The Interstate Wildlife Violator Compact became effective in Colorado in 1991. Colorado was a charter state along with Nevada and Oregon. The protection of the wildlife resources of the state is materially affected by the degree of compliance with state statutes, laws, regulations, ordinances, and administrative rules relating to the management of such resources. Violation of wildlife laws interferes with the management of wildlife resources and may endanger the safety of persons and property.
The Interstate Wildlife Violator Compact establishes a process whereby wildlife law violations by a non-resident from a member state are handled as if the person were a resident. Personal recognizance is permitted instead of arrest, booking, and bonding. This process is a convenience for people of member states, and increases efficiency of Colorado Wildlife Officers by allowing more time for enforcement duties rather than violator processing procedures required for arrest, booking, and bonding of non-residents.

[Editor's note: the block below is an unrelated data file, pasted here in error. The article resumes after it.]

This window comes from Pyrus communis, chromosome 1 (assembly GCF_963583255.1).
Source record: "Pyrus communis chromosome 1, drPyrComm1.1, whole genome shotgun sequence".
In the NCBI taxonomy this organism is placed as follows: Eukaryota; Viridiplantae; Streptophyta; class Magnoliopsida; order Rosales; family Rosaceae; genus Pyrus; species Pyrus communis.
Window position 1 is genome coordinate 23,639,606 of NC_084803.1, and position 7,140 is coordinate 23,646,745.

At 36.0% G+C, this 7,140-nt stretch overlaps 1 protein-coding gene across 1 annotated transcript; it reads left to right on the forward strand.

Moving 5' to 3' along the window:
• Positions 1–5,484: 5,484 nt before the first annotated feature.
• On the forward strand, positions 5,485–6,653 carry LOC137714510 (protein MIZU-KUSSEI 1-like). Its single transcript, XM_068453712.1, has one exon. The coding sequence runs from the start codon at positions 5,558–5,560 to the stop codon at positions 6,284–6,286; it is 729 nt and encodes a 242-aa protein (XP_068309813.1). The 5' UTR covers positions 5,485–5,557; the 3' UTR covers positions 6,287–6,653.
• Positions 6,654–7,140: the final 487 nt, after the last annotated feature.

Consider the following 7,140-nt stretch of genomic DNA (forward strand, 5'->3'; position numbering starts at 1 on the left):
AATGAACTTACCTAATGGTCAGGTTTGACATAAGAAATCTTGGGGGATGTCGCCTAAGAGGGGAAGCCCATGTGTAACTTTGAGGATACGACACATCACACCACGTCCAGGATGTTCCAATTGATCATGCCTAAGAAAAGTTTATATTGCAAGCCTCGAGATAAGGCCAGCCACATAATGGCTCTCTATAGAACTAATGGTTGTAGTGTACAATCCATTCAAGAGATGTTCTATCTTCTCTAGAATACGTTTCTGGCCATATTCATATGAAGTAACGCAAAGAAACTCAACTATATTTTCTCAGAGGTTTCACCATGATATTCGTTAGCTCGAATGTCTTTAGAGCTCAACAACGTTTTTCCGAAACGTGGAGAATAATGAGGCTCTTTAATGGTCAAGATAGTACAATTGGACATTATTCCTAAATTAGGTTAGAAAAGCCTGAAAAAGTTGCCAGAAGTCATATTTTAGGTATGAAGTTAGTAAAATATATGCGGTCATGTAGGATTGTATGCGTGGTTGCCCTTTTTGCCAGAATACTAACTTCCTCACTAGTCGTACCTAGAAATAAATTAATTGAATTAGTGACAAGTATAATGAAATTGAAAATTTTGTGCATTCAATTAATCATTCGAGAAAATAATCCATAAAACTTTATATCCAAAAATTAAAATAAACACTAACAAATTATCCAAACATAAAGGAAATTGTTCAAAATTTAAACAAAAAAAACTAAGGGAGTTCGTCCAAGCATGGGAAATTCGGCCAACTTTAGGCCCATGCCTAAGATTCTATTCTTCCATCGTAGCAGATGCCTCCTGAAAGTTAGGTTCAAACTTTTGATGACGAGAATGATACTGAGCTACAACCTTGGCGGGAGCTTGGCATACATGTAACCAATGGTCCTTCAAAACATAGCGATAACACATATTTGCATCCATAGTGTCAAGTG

The Wildlife Violator Compact includes a reciprocal recognition of license privilege suspension by member states, thus any person whose license privileges are suspended in a member state would also be suspended in Colorado. Wildlife law violators will be held accountable due to the fact that their illegal activities in one state can affect their privileges in all participating states. This cooperative interstate effort will enhance the State of Colorado’s ability to protect and manage our wildlife resources for the benefit of all residents and visitors.
Alabama, Alaska, Arizona, California, Colorado, Florida, Georgia, Idaho, Illinois, Indiana, Iowa, Kansas, Kentucky, Louisiana, Maryland, Michigan, Minnesota, Mississippi, Missouri, Montana, Nevada, New Mexico, New York, North Dakota, Ohio, Oklahoma, Oregon, Pennsylvania, South Carolina, South Dakota, Tennessee, Texas, Utah, Virginia, Washington, West Virginia, Wisconsin and Wyoming.
WILDLIFE COMPACT MEMBER STATES